61 Digital / Electronic (Tube) EDVAC Mercury delay lines used as RAM memory Mercury delay lines used as RAM memory Leveraged research in RADAR during WWII Leveraged research in RADAR during WWII 2 sets of 64 delay lines of 8 words capacity each 2 sets of 64 delay lines of 8 words capacity each Each tube was 384 us long Each tube was 384 us long Representative Univac delay line memory

62 Digital / Electronic (Tube) EDVAC One of the first machine to which the von Neumann Architecture applies One of the first machine to which the von Neumann Architecture applies

63 Digital / Electronic (Tube) EDVAC The Manchester Baby computer (above) therefore was the first computer to operate with the stored-program concept in June 1948 The Manchester Baby computer (above) therefore was the first computer to operate with the stored-program concept in June 1948 Eckert & Mauchly left the EDVAC project prior to completion, so it was not the first computer to operate with a stored program Eckert & Mauchly left the EDVAC project prior to completion, so it was not the first computer to operate with a stored program

64 Digital / Electronic (Tube) Manchester Baby Developed by Tom Kilburn at the University of Manchester Developed by Tom Kilburn at the University of Manchester Utilized a Williams Tube CRT for memory Utilized a Williams Tube CRT for memory Stored 2048 bits of RAM Stored 2048 bits of RAM 32 bit word length 32 bit word length 3 bits for instructions 3 bits for instructions Serial binary operation Serial binary operation Solved finding the largest factor of 2^18 in 52 minutes Solved finding the largest factor of 2^18 in 52 minutes

65 Digital / Electronic (Tube) Manchester Baby RAM Memory was Williams Tube stores bits as charge on the face of the 6 CRT RAM Memory was Williams Tube stores bits as charge on the face of the 6 CRT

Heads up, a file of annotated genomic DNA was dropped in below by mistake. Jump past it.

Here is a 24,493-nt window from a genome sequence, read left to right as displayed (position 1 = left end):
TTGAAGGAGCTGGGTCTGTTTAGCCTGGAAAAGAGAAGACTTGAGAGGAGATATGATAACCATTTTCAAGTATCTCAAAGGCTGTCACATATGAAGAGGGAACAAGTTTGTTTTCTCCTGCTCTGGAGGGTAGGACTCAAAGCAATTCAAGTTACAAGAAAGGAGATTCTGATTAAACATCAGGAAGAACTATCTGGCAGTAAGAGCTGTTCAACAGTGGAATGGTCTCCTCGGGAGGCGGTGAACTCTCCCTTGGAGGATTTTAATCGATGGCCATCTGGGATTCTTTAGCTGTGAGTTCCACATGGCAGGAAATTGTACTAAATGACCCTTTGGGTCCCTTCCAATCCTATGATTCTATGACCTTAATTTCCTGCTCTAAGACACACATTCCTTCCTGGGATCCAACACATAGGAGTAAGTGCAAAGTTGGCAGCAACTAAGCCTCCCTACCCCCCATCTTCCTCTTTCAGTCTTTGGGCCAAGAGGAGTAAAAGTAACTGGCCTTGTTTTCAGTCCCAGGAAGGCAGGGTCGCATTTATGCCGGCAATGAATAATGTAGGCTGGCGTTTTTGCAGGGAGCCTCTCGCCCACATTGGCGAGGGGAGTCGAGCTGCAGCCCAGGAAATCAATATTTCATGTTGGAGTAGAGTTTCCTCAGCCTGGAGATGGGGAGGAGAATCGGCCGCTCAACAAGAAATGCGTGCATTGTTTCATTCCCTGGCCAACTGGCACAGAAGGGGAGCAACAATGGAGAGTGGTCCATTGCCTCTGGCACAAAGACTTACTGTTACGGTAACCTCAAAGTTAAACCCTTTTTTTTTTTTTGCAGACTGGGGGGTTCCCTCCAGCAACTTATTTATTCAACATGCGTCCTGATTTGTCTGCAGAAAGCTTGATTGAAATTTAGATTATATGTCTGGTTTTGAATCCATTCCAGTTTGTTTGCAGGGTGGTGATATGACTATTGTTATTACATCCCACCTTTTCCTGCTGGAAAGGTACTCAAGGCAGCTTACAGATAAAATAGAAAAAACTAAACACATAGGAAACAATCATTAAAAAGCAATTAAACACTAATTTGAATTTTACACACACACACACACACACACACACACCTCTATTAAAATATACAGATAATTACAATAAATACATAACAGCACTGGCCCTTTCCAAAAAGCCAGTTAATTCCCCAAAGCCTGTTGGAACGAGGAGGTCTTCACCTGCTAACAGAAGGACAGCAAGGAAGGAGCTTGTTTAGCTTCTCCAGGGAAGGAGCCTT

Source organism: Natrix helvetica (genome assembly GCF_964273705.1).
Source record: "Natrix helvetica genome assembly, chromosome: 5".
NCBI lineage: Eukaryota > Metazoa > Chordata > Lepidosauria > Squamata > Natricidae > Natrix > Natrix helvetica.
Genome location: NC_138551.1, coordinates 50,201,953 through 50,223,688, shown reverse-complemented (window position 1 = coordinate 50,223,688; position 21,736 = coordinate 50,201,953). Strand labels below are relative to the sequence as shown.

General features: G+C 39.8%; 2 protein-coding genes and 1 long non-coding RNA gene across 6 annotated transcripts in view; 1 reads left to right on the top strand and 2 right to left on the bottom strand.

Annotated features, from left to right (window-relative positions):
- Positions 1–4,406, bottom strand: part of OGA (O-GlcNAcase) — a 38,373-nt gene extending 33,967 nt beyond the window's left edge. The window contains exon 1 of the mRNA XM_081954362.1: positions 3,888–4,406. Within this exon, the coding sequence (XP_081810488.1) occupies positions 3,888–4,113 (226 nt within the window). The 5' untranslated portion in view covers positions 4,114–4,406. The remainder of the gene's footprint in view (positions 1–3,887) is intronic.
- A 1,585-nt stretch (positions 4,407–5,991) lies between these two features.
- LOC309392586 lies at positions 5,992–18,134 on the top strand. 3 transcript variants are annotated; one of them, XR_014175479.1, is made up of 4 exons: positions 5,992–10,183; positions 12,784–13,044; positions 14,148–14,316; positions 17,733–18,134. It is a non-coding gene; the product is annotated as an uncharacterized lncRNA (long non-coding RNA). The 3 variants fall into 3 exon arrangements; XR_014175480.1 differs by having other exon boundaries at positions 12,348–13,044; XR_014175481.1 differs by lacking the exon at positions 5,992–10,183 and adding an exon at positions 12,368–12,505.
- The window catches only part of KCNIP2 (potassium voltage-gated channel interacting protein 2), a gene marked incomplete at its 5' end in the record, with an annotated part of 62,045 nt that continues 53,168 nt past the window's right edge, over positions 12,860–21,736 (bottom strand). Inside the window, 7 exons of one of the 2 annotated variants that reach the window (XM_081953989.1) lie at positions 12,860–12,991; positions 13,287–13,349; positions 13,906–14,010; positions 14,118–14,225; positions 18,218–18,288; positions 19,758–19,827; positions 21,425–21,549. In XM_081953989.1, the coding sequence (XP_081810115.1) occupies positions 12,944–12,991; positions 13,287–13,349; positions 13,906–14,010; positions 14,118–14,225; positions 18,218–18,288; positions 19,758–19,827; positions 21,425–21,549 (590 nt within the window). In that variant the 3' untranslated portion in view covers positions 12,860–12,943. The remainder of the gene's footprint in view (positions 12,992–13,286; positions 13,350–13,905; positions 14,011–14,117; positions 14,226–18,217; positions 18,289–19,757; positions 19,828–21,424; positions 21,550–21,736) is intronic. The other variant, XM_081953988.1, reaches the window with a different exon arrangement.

66 Digital / Electronic (Tube) Manchester Baby 7 Instructions 7 Instructions A = -S (010) A = -S (010) A = A – S (101) A = A – S (101) S = A (110) S = A (110) If A < 0, CI = CI + 1 (011) If A < 0, CI = CI + 1 (011) CI = S (000) CI = S (000) CI = CI + S (100) CI = CI + S (100) Halt (111) Halt (111) Later added: A=S, A=A + S, A = A & S Later added: A=S, A=A + S, A = A & S Where A is the accumulator S address of a memory location CI is the address of the current instruction Tom Kilburns First Program, find the highest proper factor of any number

67 Digital / Electronic (Tube) EDSAC EDSAC was developed by Maurice Wilkes at Cambridge University EDSAC was developed by Maurice Wilkes at Cambridge University Work started in 1947 after Wilkes attended the 1946 Moore School lectures Work started in 1947 after Wilkes attended the 1946 Moore School lectures Patterned after EDVAC Patterned after EDVAC Contained 3000 tubes, 600 operations / sec Contained 3000 tubes, 600 operations / sec First program executed May 1949 First program executed May 1949 Electronic Delay Storage Automatic Calculator

68 Digital / Electronic (Tube) EDSAC EDSAC Memory EDSAC Memory EDSAC utilized ultrasonic mercury delay line tubes for its memory EDSAC utilized ultrasonic mercury delay line tubes for its memory 32 tanks, each of which contained 32 numbers of 17 bits each (1024 storage locations) 32 tanks, each of which contained 32 numbers of 17 bits each (1024 storage locations) Two can be combined to handle a number 35 bits long Two can be combined to handle a number 35 bits long